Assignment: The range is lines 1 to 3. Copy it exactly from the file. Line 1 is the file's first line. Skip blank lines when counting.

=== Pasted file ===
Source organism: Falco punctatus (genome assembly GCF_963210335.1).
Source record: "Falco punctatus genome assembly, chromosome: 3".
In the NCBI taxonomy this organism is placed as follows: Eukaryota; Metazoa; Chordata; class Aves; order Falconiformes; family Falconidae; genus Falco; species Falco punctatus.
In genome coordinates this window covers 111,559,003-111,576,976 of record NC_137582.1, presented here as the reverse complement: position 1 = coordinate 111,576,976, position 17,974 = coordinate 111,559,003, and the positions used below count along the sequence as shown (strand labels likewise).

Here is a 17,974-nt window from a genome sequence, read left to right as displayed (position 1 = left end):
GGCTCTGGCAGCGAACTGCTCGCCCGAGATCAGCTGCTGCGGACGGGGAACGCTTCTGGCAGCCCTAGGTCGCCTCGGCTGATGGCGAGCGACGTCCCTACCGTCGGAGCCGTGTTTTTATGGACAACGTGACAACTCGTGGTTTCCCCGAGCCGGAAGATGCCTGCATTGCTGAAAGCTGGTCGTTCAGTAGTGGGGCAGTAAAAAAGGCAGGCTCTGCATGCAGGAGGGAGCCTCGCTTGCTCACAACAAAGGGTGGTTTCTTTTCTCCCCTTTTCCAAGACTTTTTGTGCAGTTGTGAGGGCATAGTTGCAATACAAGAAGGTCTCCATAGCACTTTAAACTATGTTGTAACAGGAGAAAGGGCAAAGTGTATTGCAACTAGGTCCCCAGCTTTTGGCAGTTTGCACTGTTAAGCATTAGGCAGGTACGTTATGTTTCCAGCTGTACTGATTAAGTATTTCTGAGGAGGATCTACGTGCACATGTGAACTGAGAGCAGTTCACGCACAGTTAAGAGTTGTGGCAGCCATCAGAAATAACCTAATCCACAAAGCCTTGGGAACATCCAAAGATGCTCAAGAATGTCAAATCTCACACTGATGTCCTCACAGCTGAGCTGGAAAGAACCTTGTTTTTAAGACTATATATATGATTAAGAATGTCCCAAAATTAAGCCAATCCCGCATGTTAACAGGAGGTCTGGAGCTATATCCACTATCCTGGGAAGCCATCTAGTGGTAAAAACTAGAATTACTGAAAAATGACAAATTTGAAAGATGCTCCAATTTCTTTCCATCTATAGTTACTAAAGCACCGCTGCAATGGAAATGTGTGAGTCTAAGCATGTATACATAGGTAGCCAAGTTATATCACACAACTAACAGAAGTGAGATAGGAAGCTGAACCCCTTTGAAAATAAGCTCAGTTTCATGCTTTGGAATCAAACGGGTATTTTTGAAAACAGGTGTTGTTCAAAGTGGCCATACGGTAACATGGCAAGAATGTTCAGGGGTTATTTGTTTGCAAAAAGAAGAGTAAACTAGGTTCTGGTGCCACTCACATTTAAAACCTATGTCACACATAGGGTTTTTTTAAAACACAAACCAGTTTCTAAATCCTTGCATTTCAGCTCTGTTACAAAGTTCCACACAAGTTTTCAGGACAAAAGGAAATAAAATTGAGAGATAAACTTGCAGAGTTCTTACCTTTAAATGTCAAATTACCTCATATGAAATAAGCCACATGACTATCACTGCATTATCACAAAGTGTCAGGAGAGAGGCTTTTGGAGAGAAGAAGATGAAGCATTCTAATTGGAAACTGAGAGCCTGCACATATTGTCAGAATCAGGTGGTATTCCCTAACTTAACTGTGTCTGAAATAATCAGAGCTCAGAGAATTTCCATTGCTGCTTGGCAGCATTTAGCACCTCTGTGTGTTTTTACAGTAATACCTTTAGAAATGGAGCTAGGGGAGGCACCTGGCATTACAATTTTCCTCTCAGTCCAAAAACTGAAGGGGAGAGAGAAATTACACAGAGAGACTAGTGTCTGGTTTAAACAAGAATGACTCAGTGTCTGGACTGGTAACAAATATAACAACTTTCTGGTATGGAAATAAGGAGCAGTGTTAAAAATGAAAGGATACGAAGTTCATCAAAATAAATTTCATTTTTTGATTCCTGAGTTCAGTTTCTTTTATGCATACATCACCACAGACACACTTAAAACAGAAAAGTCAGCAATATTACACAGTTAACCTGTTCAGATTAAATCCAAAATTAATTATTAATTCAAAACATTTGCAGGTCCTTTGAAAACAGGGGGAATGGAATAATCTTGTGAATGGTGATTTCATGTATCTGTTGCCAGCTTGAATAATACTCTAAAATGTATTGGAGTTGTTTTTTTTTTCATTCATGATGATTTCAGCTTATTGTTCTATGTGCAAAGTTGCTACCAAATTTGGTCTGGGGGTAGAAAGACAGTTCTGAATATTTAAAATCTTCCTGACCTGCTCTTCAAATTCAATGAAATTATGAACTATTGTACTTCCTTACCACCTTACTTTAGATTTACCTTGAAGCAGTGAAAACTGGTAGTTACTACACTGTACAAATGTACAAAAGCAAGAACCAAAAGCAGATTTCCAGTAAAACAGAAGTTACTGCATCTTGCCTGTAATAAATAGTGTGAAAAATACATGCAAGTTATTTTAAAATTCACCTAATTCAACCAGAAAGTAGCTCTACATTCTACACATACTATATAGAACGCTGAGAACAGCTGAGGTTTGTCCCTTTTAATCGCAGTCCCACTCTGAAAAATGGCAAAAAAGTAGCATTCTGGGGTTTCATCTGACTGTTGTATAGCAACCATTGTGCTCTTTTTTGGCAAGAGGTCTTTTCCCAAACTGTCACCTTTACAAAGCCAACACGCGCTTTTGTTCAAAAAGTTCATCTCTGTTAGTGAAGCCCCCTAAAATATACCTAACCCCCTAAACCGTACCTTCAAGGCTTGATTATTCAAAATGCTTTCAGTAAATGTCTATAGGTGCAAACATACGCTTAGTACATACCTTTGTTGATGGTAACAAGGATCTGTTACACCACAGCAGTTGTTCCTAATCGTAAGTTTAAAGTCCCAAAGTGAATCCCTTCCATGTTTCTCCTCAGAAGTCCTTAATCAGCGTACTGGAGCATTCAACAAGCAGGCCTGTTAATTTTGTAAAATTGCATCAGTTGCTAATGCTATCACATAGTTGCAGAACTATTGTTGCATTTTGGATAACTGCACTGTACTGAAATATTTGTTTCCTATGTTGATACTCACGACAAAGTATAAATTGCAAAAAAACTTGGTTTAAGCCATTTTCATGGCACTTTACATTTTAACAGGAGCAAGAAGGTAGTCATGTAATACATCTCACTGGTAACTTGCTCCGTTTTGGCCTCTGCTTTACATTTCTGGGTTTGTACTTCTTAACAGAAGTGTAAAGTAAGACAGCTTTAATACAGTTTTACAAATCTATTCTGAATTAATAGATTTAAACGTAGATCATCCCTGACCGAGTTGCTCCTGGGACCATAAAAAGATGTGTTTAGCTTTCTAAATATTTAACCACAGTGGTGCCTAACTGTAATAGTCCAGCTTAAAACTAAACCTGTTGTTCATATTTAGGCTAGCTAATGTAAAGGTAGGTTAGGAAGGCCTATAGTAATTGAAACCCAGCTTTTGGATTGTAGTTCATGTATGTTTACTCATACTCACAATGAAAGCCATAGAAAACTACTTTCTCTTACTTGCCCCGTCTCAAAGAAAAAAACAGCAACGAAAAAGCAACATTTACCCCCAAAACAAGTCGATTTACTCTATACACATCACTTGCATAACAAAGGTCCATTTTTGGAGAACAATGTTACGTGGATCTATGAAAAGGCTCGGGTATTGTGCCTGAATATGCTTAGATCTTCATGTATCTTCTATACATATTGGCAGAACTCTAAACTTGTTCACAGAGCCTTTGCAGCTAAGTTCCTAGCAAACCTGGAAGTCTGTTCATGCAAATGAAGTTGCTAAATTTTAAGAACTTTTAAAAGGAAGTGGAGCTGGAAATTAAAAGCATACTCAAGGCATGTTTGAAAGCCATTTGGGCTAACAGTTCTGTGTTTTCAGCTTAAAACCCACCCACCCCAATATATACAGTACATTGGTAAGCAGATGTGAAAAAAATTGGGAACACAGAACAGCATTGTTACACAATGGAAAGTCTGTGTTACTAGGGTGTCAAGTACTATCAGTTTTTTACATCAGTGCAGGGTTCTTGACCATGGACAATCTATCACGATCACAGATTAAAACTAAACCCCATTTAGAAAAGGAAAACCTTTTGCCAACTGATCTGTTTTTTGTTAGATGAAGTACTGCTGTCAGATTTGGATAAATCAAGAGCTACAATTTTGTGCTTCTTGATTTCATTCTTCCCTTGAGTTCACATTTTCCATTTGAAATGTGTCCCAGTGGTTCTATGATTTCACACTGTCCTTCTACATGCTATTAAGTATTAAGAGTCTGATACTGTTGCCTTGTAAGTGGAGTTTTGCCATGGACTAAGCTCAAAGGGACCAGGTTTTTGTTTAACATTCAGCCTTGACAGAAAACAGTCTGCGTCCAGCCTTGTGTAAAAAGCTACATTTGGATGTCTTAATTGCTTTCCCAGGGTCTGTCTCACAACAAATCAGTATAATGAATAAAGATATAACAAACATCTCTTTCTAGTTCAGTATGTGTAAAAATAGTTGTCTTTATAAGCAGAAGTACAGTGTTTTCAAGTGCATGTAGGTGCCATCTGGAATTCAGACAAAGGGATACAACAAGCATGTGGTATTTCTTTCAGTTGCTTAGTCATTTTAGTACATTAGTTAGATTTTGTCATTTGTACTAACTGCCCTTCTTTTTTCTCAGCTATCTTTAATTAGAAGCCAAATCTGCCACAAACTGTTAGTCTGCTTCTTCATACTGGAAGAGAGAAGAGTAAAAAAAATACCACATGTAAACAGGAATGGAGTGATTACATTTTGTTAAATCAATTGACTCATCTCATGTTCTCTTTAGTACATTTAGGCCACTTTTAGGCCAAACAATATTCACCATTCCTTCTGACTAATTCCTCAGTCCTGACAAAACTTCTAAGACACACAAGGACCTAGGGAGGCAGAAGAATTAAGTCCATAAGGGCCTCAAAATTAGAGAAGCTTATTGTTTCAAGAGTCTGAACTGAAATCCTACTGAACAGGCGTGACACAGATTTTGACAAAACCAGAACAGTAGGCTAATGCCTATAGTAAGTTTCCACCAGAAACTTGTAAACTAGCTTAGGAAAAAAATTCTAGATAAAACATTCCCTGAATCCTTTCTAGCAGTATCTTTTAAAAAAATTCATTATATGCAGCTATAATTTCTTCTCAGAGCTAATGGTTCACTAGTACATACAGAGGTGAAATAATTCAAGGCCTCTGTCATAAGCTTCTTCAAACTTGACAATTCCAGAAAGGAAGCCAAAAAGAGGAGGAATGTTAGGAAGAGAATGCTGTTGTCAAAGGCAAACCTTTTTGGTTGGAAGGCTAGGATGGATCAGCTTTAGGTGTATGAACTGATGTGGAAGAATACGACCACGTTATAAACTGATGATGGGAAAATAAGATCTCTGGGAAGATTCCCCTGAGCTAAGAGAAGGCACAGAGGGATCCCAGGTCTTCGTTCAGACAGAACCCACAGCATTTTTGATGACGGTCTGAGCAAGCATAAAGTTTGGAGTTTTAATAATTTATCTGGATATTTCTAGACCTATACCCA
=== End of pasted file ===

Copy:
Source organism: Falco punctatus (genome assembly GCF_963210335.1).
Source record: "Falco punctatus genome assembly, chromosome: 3".
In the NCBI taxonomy this organism is placed as follows: Eukaryota; Metazoa; Chordata; class Aves; order Falconiformes; family Falconidae; genus Falco; species Falco punctatus.